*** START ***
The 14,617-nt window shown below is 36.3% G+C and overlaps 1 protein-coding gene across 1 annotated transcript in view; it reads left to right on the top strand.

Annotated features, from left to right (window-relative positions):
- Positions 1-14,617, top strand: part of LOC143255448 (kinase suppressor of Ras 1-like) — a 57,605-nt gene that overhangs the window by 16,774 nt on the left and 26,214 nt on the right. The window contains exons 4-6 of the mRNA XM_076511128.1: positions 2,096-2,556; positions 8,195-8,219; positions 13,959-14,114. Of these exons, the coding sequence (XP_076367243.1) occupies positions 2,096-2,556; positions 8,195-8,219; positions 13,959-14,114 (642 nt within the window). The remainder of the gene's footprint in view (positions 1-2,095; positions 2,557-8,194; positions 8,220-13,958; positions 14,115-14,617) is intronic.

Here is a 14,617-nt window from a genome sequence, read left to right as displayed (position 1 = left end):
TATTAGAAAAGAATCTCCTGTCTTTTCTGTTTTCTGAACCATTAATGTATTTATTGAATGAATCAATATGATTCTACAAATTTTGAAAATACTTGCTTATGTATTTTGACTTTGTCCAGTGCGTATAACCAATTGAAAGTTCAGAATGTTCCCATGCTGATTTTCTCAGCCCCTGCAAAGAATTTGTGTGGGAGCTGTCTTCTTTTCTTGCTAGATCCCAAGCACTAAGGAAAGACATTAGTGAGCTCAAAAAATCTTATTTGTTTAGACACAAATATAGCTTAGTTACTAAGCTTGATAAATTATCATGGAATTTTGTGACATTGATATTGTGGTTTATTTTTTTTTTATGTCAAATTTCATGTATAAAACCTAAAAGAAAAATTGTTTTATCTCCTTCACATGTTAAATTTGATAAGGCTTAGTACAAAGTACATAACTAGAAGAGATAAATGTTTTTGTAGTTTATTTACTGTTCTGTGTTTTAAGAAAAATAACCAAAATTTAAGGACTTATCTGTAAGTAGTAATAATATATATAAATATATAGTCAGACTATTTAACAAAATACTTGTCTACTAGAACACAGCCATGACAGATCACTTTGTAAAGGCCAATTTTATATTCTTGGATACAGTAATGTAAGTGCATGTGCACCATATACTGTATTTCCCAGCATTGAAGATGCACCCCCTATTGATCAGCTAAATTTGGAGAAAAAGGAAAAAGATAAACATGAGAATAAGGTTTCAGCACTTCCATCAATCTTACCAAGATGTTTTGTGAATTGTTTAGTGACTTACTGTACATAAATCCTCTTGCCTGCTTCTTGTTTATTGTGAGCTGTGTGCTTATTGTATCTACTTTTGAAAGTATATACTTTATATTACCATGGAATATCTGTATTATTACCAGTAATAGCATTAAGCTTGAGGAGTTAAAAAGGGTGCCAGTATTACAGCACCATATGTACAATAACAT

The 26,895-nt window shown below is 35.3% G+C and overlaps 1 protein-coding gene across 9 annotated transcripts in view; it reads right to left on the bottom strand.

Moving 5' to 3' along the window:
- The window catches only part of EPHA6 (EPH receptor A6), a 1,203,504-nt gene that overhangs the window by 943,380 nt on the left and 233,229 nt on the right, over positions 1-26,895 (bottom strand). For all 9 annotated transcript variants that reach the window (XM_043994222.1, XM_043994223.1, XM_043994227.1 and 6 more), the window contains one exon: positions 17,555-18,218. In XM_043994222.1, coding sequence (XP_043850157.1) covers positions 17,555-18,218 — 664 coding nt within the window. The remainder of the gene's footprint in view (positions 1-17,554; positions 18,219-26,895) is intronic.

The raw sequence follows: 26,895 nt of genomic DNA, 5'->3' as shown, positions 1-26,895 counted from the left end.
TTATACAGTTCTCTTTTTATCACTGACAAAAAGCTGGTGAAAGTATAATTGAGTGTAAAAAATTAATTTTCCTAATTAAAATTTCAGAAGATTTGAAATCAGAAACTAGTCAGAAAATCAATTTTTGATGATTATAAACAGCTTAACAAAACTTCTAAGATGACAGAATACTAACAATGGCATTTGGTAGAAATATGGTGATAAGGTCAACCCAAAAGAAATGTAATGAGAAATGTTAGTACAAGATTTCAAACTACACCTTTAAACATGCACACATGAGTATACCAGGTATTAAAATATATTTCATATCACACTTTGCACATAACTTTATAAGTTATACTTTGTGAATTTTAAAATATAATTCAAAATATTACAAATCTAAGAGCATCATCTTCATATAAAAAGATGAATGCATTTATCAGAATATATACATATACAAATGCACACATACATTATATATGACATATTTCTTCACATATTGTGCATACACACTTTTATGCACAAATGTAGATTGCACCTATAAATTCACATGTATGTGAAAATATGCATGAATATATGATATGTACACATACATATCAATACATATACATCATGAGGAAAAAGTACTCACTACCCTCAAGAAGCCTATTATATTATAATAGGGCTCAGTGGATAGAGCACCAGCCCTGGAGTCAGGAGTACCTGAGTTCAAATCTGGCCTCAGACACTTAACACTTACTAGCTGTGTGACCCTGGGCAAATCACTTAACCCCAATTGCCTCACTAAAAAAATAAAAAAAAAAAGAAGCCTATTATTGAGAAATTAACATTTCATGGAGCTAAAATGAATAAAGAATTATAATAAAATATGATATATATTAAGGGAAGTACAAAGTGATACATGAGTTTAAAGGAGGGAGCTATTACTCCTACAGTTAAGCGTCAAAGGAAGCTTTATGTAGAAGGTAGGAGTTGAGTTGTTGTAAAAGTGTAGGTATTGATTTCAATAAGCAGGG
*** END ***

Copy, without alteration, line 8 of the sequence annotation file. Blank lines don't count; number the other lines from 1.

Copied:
- The window catches only part of EPHA6 (EPH receptor A6), a 1,203,504-nt gene that overhangs the window by 943,380 nt on the left and 233,229 nt on the right, over positions 1-26,895 (bottom strand). For all 9 annotated transcript variants that reach the window (XM_043994222.1, XM_043994223.1, XM_043994227.1 and 6 more), the window contains one exon: positions 17,555-18,218. In XM_043994222.1, coding sequence (XP_043850157.1) covers positions 17,555-18,218 — 664 coding nt within the window. The remainder of the gene's footprint in view (positions 1-17,554; positions 18,219-26,895) is intronic.